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  • Jen Fisher

    Human Sustainability Leader at Deloitte and Editor-at-Large, Human Sustainability at Thrive Global

    Jen Fisher is a leading voice on the intersection of work, well-being, and purpose. Her mission is to help leaders move from the legacy mindset that well-being is solely the responsibility of the individual to the forward-thinking idea of human sustainability, which supports the long-term, collective well-being of individuals, organizations, climate, and society.  

    She’s the co-author of the bestselling, award-winning book, Work Better Together: How to Cultivate Strong Relationships to Maximize Well-Being and Boost Bottom Lines, the Human Sustainability Editor-at-Large for Thrive Global, and the host of the WorkWell podcast series.

    As the first chief well-being officer of a professional services organization, Jen built and led the creation and execution of a pioneering holistic and inclusive well-being strategy that has received recognition from leading business media brands and associations.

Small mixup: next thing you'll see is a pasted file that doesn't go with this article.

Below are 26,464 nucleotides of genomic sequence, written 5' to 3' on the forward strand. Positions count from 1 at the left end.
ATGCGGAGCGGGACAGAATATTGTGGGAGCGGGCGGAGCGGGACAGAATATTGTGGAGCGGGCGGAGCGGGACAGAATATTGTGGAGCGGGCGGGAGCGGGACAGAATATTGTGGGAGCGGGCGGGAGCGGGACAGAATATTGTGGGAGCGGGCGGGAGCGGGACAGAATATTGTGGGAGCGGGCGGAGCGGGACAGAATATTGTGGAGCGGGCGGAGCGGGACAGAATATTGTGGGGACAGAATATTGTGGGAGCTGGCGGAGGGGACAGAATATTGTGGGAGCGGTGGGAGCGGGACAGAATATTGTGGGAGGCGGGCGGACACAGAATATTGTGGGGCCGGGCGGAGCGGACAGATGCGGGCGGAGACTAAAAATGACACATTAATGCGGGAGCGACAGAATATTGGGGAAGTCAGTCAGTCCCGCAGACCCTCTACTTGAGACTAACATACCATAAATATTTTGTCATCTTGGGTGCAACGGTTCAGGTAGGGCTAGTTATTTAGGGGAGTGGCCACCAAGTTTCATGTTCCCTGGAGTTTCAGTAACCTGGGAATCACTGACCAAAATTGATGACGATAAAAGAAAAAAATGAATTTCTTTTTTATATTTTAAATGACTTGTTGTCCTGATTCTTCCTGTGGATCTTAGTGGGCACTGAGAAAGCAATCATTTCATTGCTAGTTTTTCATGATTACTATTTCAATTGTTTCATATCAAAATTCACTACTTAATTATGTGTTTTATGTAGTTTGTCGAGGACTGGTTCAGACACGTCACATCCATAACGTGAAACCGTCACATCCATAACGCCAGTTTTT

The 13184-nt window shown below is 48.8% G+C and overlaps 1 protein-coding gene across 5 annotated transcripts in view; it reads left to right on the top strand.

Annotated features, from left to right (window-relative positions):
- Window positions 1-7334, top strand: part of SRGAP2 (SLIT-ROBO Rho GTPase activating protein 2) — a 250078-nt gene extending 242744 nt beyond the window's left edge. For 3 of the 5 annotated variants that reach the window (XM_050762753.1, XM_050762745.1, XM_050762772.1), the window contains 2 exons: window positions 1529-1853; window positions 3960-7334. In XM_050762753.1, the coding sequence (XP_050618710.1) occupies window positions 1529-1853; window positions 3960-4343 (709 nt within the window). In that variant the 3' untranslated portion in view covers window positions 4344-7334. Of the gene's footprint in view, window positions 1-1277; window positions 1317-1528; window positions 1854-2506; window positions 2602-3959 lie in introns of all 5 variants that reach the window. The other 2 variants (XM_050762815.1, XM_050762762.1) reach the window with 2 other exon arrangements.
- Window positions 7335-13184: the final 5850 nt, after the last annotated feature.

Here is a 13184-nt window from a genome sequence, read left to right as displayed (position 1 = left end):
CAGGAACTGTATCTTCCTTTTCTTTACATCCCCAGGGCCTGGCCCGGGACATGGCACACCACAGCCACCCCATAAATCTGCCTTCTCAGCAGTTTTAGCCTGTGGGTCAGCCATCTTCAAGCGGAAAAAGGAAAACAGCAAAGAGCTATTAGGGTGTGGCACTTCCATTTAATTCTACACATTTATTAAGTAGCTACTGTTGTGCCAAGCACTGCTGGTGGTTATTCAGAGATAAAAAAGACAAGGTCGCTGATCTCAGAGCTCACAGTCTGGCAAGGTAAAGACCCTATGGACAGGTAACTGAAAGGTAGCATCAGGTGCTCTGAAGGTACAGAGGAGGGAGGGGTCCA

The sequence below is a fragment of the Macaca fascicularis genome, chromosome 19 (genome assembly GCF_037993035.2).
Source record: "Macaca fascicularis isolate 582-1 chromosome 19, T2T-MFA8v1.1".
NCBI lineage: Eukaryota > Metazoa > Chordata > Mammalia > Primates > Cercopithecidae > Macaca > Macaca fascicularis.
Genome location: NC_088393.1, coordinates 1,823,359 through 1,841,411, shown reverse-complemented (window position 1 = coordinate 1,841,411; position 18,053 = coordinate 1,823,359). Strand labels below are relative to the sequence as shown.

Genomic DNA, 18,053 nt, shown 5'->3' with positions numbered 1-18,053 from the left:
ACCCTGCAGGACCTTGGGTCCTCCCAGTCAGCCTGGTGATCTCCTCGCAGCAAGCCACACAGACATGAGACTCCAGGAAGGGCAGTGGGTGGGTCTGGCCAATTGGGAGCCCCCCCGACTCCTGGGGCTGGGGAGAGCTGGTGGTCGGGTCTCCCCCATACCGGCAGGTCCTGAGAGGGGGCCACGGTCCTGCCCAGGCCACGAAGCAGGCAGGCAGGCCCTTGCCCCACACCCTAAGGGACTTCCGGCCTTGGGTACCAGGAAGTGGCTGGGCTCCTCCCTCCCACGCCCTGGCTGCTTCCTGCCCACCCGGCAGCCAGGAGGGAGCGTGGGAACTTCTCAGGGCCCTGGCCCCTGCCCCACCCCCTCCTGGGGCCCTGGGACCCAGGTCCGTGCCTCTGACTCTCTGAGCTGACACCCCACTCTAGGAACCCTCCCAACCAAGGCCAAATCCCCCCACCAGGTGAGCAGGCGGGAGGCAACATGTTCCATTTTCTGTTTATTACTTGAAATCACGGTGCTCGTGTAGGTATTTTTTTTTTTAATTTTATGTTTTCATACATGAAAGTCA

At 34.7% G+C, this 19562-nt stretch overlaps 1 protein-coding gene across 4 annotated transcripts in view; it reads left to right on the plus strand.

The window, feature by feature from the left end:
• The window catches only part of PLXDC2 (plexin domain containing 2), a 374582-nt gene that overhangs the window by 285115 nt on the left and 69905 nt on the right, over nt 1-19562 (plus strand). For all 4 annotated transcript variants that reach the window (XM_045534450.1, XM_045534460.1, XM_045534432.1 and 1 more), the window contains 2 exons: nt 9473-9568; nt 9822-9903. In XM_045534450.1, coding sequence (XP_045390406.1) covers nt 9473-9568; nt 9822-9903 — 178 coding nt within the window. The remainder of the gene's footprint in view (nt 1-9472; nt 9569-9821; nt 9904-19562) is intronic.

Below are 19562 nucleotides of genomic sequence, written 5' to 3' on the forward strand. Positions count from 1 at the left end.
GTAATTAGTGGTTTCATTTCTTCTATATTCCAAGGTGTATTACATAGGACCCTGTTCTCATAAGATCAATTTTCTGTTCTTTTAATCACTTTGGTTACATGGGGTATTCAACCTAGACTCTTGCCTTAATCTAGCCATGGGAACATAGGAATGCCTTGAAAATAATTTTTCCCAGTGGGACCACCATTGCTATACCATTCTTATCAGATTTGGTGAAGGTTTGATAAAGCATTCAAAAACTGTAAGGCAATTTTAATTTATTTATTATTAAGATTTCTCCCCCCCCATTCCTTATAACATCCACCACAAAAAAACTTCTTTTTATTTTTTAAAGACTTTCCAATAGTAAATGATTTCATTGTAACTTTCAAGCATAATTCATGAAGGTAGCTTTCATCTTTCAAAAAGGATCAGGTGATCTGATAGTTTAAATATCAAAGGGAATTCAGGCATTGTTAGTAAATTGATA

Jen is a frequent writer on issues impacting the workplace today, including the importance of mental health and social connection to workforce resilience, happiness, and productivity. Her work has been featured in CNBC, CNN, Fast Company, Fortune, Inc, Stanford Social Innovation Review, and Harvard Business Review, among others.

    She’s a sought-after speaker and has been featured at events including TEDx, World Happiness Summit, Out & Equal Workplace Summit, Acumen Global Gathering, WorkHuman, The Atlantic Pursuit of Happiness event, and more. She’s also lectured at top universities across the country, including Harvard, Wake Forest, Duke, and George Mason.

    Jen is passionate about sharing her breast cancer and burnout recovery journeys to help others. She’s also a healthy lifestyle enthusiast, self-care champion, exercise fanatic, sleep advocate, and book nerd! Jen lives in Miami with her husband, Albert, and dog, Fiona.

    You can find her on LinkedIn or on Twitter and Instagram @JenFish23. You can also receive her personal insights and reflections by subscribing to her newsletter, "Thoughts on Being Well" @jenfisher.substack.com.